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January 13, 2009 


For those of you who follow the tech scene, we invite you to our Bisnow Breakfast & Schmooze:  "Federal IT Trends in the Obama Era: What's Hot and What's Not." All-star panel of top government contractor CEOs and agency CIOs, Tower Club, breakfast, Thursday, January 22.  Sign up! 


No, Bill Gates won't be your next keynote; our headline refers to Microsoft's latest updates to their .NET Framework, which powers much of the association management software (AMS) on the market.


We sat down with Ray van Hilst, left, and Brad Layman of McLean-based Avectra, the first AMS company to incorporate the updates (oh, and a wonderful Bisnow sponsor—that's why they have such big smiles). They tell us clients are already reporting noticeably faster performance of Avectra's netFORUM team and netFORUM Pro software. Here's the jargon: The upgrades include .NET Framework 3.51, 64-bit SQL 2008 databases, and 2008 SQL Reporting Services. In English, we believe that means the software hasn't changed, it's just on hyper-speed. It still automates e-mail marketing campaigns by running quick queries like, "Who attended last year's annual meeting?" but allows you to compile and e-blast thousands of people in minutes.


Turns out Ray's a beer connoisseur of Beligan descent (see his blog, BeersILike.com); he recommends Belga Caf? for a Chimay and mussels steamed in Hoegaarden. But he compares netFORUM to another beverage: Coffee. For the cost of a daily cup of Starbucks, smaller associations can save on IT staff, hardware, maintenance, and upgrades. Meaning, an "out-of-the-box" monthly subscription to netFORUM starts at $125/month. Other software features: It integrates with your e-commerce and event management, saving you time (30 hours per 100 registrants, according to Hauck & Associates, an association management company). Brad welcomes any association to join the free "Avectra Academy" learning community to share best practices and issues in monthly webinars, trend reports and e-newsletters. (Sign up at: www.Avectra.com/academy.)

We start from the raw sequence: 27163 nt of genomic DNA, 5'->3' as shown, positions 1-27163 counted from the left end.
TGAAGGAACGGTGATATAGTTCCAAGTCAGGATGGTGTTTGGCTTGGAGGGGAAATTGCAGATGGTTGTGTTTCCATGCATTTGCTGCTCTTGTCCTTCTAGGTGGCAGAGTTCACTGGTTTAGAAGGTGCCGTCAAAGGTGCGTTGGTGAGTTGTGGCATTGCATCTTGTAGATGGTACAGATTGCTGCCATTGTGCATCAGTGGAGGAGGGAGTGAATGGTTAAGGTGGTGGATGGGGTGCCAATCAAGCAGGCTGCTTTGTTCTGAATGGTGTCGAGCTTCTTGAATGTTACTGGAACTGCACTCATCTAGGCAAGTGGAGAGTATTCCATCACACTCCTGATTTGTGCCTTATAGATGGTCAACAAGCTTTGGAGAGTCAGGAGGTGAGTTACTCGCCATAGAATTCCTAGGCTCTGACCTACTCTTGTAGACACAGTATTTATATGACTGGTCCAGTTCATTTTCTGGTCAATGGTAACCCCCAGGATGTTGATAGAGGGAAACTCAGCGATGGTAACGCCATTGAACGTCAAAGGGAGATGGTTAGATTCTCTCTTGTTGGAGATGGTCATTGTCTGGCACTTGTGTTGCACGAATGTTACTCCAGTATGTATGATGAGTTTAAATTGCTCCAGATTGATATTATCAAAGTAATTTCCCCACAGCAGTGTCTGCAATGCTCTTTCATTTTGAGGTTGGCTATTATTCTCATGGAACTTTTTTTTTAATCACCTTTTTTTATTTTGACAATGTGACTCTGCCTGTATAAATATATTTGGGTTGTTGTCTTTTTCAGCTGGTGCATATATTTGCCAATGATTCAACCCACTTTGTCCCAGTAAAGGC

Howe & Hutton attorney Michael Deese says beware of a new DC law requiring non-profits with offices in the District to obtain a General Business License; a $2000 penalty awaits offenders. He's concerned some associations may have already missed the deadline. Another problem on his radar: association volunteers claiming IP rights for works they produce. Some ad hoc committees have trouble letting go once they submit a White Paper or Best Practice. His advice: Don't assume your association automatically owns the rights to a document produced by volunteers. Insist they assign copyright first.


The issue that will keep Michael busiest this year may be helping associations confront hotels when trade show attendance dips. If you booked convention sites years in advance, hotels aren't about to let you walk away from "attrition clauses" that guarantee payment even if the space and rooms aren't used. Large associations may have leverage to renegotiate contracts by promising future events, but smaller associations will need help. Saying you stayed at a Holiday Inn Express last night won't get you off the hook.


Got an Association story idea? Send it to Curtis@Bisnow.com.

Arent Fox
Cardinal Bank
1909 K

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